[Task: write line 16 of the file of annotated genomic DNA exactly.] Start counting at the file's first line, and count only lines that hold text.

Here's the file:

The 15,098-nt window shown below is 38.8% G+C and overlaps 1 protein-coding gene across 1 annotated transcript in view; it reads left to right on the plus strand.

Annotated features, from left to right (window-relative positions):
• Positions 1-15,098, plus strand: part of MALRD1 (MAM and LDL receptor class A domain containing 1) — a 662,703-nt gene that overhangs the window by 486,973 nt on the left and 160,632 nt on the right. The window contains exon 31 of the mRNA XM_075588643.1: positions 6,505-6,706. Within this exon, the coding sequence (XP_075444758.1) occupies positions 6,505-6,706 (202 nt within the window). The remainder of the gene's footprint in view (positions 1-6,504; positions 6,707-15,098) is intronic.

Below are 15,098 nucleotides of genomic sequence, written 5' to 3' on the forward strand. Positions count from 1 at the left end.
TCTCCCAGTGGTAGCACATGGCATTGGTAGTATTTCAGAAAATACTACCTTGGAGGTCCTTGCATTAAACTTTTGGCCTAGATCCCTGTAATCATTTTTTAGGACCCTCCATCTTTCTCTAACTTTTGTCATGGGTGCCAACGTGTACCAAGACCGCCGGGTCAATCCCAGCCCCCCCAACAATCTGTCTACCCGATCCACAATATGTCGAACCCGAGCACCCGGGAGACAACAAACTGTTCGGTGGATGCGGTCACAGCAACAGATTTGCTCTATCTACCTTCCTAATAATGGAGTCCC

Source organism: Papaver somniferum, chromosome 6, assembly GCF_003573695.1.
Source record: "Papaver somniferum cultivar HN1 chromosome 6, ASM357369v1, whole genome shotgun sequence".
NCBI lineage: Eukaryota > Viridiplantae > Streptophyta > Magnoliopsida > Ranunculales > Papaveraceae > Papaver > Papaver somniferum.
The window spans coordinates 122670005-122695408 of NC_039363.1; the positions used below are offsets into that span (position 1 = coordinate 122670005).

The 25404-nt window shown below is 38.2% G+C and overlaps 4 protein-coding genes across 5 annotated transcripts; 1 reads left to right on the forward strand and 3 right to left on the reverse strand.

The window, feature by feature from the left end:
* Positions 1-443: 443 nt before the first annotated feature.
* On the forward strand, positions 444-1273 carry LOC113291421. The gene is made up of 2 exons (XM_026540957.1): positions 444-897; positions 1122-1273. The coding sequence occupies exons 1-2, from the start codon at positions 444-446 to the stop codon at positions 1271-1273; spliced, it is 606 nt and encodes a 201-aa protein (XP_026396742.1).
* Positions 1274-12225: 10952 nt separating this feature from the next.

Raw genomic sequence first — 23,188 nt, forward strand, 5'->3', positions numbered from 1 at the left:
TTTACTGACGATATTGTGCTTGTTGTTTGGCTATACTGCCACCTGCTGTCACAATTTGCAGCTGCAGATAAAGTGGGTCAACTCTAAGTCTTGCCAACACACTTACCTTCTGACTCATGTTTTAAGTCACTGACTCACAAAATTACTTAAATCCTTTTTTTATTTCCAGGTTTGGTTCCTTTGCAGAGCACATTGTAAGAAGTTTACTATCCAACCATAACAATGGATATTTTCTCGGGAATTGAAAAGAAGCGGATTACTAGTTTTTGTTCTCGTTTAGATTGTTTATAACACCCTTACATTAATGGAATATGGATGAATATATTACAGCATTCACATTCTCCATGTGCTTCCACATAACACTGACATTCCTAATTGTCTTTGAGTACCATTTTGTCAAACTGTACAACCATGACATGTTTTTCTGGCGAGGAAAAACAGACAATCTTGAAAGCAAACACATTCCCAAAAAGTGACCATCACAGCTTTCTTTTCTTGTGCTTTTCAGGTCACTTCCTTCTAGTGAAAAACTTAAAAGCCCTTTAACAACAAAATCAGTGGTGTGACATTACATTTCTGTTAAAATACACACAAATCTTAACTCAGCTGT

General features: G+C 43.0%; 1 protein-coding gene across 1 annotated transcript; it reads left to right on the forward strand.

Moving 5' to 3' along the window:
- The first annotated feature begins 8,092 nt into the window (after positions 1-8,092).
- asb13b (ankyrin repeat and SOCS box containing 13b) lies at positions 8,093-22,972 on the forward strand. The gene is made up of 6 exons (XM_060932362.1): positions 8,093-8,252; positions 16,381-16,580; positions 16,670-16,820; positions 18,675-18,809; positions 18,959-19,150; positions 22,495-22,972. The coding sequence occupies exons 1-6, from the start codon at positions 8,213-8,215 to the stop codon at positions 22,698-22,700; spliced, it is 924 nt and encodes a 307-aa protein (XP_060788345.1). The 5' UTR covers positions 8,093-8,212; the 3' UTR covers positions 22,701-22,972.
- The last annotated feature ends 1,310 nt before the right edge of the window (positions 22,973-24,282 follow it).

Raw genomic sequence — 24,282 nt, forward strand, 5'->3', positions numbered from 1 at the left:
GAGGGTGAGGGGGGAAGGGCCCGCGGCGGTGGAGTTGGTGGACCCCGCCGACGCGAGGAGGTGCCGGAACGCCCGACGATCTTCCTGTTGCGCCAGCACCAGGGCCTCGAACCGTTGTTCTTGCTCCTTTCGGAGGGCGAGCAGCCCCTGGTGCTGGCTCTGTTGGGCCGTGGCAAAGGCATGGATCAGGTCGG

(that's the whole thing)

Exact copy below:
TTTACTGACGATATTGTGCTTGTTGTTTGGCTATACTGCCACCTGCTGTCACAATTTGCAGCTGCAGATAAAGTGGGTCAACTCTAAGTCTTGCCAACACACTTACCTTCTGACTCATGTTTTAAGTCACTGACTCACAAAATTACTTAAATCCTTTTTTTATTTCCAGGTTTGGTTCCTTTGCAGAGCACATTGTAAGAAGTTTACTATCCAACCATAACAATGGATATTTTCTCGGGAATTGAAAAGAAGCGGATTACTAGTTTTTGTTCTCGTTTAGATTGTTTATAACACCCTTACATTAATGGAATATGGATGAATATATTACAGCATTCACATTCTCCATGTGCTTCCACATAACACTGACATTCCTAATTGTCTTTGAGTACCATTTTGTCAAACTGTACAACCATGACATGTTTTTCTGGCGAGGAAAAACAGACAATCTTGAAAGCAAACACATTCCCAAAAAGTGACCATCACAGCTTTCTTTTCTTGTGCTTTTCAGGTCACTTCCTTCTAGTGAAAAACTTAAAAGCCCTTTAACAACAAAATCAGTGGTGTGACATTACATTTCTGTTAAAATACACACAAATCTTAACTCAGCTGT